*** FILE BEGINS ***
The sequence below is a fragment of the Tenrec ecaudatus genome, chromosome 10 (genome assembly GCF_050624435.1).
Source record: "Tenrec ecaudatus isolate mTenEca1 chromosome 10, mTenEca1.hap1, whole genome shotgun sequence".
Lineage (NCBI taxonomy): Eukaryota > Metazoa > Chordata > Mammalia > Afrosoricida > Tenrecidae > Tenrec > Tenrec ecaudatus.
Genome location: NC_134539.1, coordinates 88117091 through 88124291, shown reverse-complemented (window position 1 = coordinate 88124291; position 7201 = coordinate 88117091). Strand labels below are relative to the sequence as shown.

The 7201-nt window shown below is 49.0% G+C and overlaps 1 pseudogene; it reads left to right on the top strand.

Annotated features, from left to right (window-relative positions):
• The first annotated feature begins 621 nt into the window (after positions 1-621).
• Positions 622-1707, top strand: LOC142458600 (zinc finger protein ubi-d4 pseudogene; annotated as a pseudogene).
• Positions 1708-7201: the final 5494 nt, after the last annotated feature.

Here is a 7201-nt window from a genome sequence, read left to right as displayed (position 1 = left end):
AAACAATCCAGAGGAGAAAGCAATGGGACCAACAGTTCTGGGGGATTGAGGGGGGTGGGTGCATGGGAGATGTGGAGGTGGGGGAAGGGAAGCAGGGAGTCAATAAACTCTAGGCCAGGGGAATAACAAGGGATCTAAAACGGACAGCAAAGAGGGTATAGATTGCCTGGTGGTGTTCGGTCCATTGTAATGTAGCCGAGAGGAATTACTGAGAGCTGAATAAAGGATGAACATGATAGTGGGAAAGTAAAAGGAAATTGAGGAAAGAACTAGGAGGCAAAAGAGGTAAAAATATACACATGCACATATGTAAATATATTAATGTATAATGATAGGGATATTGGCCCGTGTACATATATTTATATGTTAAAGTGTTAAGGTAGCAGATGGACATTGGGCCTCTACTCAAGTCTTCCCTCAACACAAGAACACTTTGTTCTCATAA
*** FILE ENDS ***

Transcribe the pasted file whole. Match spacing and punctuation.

The sequence below is a fragment of the Tenrec ecaudatus genome, chromosome 10 (genome assembly GCF_050624435.1).
Source record: "Tenrec ecaudatus isolate mTenEca1 chromosome 10, mTenEca1.hap1, whole genome shotgun sequence".
Lineage (NCBI taxonomy): Eukaryota > Metazoa > Chordata > Mammalia > Afrosoricida > Tenrecidae > Tenrec > Tenrec ecaudatus.
Genome location: NC_134539.1, coordinates 88117091 through 88124291, shown reverse-complemented (window position 1 = coordinate 88124291; position 7201 = coordinate 88117091). Strand labels below are relative to the sequence as shown.

The 7201-nt window shown below is 49.0% G+C and overlaps 1 pseudogene; it reads left to right on the top strand.

Annotated features, from left to right (window-relative positions):
• The first annotated feature begins 621 nt into the window (after positions 1-621).
• Positions 622-1707, top strand: LOC142458600 (zinc finger protein ubi-d4 pseudogene; annotated as a pseudogene).
• Positions 1708-7201: the final 5494 nt, after the last annotated feature.

Here is a 7201-nt window from a genome sequence, read left to right as displayed (position 1 = left end):
AAACAATCCAGAGGAGAAAGCAATGGGACCAACAGTTCTGGGGGATTGAGGGGGGTGGGTGCATGGGAGATGTGGAGGTGGGGGAAGGGAAGCAGGGAGTCAATAAACTCTAGGCCAGGGGAATAACAAGGGATCTAAAACGGACAGCAAAGAGGGTATAGATTGCCTGGTGGTGTTCGGTCCATTGTAATGTAGCCGAGAGGAATTACTGAGAGCTGAATAAAGGATGAACATGATAGTGGGAAAGTAAAAGGAAATTGAGGAAAGAACTAGGAGGCAAAAGAGGTAAAAATATACACATGCACATATGTAAATATATTAATGTATAATGATAGGGATATTGGCCCGTGTACATATATTTATATGTTAAAGTGTTAAGGTAGCAGATGGACATTGGGCCTCTACTCAAGTCTTCCCTCAACACAAGAACACTTTGTTCTCATAA